A Boeing-led [NYSE: BA] industry team and the U.S. Missile Defense Agency (MDA) took a major step toward demonstrating the capability of the Airborne Laser (ABL) by successfully firing surrogate lasers from inside the aircraft.
During recent ground tests at Boeing facilities in Wichita, Kan., the team placed the lasers in the ABL aircraft, a modified Boeing 747-400F, and fired them repeatedly into a measuring device called a range simulator. The tests verified that the ABL team properly aligned the optical beam train, a series of optical components, steering and deformable mirrors, and sensors that will guide lasers to an actual target. The equipment exercised in the tests is part of the beam control/fire control system designed and integrated by Lockheed Martin.
The lasers used in the tests were low-power surrogates for ABL's high-energy laser and two illuminator lasers. The program plans to install actual illuminators in the jet for ground and flight tests later this year. The track illuminator laser is designed to track all classes of hostile ballistic missiles. The beacon illuminator laser will measure atmospheric conditions, allowing the beam control/fire control system to compensate for atmospheric turbulence in the high-energy laser's path to a target. During this year's flight tests, the illuminators will be fired in flight at a missile-shaped image painted on a test aircraft.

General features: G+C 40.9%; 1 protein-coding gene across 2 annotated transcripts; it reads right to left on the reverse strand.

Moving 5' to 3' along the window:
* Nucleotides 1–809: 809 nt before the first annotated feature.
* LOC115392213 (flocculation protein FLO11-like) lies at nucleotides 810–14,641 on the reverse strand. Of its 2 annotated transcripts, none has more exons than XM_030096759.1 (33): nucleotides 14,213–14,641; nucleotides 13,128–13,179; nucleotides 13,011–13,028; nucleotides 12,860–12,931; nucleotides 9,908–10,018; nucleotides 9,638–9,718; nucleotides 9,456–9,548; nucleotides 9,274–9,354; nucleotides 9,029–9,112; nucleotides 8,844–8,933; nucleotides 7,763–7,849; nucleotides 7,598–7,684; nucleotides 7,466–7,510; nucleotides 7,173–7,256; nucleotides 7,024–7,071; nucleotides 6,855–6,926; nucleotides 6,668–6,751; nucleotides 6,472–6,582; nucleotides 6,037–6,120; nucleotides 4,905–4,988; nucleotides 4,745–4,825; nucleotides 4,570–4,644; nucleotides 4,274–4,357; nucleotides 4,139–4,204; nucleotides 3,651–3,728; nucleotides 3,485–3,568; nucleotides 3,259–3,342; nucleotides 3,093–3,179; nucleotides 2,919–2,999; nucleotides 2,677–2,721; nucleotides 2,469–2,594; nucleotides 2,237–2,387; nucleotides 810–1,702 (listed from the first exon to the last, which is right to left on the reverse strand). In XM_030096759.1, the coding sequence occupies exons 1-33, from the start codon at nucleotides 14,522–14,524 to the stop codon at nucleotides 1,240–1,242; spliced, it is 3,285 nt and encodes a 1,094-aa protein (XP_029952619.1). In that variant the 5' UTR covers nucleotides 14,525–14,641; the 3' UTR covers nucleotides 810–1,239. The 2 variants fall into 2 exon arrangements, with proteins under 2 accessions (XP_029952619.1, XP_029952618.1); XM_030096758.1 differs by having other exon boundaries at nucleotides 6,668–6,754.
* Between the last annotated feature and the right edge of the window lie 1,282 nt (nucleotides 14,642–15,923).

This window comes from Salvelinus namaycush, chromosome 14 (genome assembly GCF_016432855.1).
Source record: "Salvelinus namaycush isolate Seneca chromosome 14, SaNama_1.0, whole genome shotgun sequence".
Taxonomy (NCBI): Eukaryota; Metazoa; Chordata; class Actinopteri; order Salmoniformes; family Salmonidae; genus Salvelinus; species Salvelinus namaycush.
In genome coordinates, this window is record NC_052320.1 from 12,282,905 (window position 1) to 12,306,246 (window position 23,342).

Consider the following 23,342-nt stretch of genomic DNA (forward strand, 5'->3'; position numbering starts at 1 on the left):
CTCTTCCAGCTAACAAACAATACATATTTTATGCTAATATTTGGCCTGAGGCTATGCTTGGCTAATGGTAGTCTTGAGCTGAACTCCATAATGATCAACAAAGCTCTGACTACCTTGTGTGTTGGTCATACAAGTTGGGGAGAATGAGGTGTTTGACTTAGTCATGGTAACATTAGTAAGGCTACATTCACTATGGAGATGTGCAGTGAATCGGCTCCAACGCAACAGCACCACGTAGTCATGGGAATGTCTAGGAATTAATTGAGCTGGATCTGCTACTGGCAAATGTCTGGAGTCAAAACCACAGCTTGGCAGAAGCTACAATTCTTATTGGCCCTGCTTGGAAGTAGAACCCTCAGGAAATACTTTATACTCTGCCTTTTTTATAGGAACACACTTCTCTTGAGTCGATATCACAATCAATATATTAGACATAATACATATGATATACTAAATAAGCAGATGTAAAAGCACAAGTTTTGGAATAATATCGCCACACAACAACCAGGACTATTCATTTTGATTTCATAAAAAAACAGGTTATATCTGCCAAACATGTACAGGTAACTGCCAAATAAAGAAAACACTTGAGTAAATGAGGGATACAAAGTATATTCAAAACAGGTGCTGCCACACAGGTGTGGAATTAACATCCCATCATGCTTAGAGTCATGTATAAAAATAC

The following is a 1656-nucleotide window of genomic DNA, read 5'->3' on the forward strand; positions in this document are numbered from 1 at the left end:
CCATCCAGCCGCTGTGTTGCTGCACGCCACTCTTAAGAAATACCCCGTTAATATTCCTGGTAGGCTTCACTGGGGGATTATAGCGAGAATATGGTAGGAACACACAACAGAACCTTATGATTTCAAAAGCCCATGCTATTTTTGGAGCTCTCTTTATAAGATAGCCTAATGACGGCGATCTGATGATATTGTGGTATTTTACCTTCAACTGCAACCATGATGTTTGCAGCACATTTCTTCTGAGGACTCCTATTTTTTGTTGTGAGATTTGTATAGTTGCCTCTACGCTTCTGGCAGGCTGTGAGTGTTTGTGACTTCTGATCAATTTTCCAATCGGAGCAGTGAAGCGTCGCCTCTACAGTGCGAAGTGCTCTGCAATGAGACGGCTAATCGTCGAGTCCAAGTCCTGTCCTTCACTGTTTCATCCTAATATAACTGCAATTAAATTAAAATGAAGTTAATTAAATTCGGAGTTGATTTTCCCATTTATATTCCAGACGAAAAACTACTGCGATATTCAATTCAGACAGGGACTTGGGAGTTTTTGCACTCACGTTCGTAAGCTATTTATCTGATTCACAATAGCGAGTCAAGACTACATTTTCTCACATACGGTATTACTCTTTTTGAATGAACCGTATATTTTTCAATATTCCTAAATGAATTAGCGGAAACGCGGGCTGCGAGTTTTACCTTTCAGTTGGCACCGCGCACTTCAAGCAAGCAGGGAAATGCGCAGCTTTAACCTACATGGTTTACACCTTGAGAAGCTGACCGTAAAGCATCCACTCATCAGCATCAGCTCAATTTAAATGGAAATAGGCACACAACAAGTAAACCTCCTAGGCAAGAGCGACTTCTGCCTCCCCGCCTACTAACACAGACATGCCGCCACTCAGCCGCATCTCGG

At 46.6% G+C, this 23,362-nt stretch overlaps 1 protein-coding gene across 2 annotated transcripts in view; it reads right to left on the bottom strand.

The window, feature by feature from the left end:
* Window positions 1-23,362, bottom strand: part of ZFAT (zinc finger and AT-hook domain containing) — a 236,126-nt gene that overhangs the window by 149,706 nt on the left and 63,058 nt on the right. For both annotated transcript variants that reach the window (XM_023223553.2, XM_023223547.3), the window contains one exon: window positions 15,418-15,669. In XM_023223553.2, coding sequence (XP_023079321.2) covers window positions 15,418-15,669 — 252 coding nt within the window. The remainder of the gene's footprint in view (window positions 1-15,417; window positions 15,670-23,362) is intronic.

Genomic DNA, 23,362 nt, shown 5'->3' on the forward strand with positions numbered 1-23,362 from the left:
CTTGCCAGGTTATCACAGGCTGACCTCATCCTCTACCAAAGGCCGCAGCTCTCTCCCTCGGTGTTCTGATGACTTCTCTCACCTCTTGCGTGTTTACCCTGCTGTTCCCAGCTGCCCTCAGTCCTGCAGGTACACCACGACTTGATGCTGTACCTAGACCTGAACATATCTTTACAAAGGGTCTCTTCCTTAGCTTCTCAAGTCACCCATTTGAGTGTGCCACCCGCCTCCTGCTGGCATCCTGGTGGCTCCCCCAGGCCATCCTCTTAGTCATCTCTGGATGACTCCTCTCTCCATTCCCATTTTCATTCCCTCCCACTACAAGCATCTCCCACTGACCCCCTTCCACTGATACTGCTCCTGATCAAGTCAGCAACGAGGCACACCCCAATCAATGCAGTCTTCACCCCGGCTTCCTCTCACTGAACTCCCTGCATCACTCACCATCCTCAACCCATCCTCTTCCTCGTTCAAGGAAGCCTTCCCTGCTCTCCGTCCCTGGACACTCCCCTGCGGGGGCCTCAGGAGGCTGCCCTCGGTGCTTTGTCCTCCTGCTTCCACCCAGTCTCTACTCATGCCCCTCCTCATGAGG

The high-energy laser, which achieved lethal power and run-times in a ground laboratory in December 2005, is currently being refurbished and will be installed in the ABL aircraft in 2007 to prepare for the program's first missile shoot-down test, slated for 2008.
"The surrogate-laser tests provide further proof that the ABL design is sound," said Pat Shanahan, vice president and general manager of Boeing Missile Defense Systems. "They also bring ABL closer to important flight testing later this year and to the 2008 lethal shoot-down milestone. This is an exciting time for the program, and our team has worked hard to make it that way."
Boeing is the prime contractor for ABL, which will provide a speed-of-light capability to destroy all classes of ballistic missiles in their boost phase of flight. Boeing provides the modified aircraft and the battle management system and is the overall systems integrator. ABL partners include Northrop Grumman, which supplies the high-energy laser and the beacon illuminator laser, and Lockheed Martin, which provides the nose-mounted turret in addition to the beam control/fire control system.
A unit of The Boeing Company, Boeing Integrated Defense Systems is one of the world's largest space and defense businesses. Headquartered in St. Louis, Boeing Integrated Defense Systems is a $30.8 billion business. It provides network-centric system solutions to its global military, government and commercial customers. It is a leading provider of intelligence, surveillance and reconnaissance systems; the world's largest military aircraft manufacturer; the world's largest satellite manufacturer; a foremost developer of advanced concepts and technologies; a leading provider of space-based communications; the primary systems integrator for U.S. missile defense; NASA's largest contractor; and a global leader in sustainment solutions and launch services.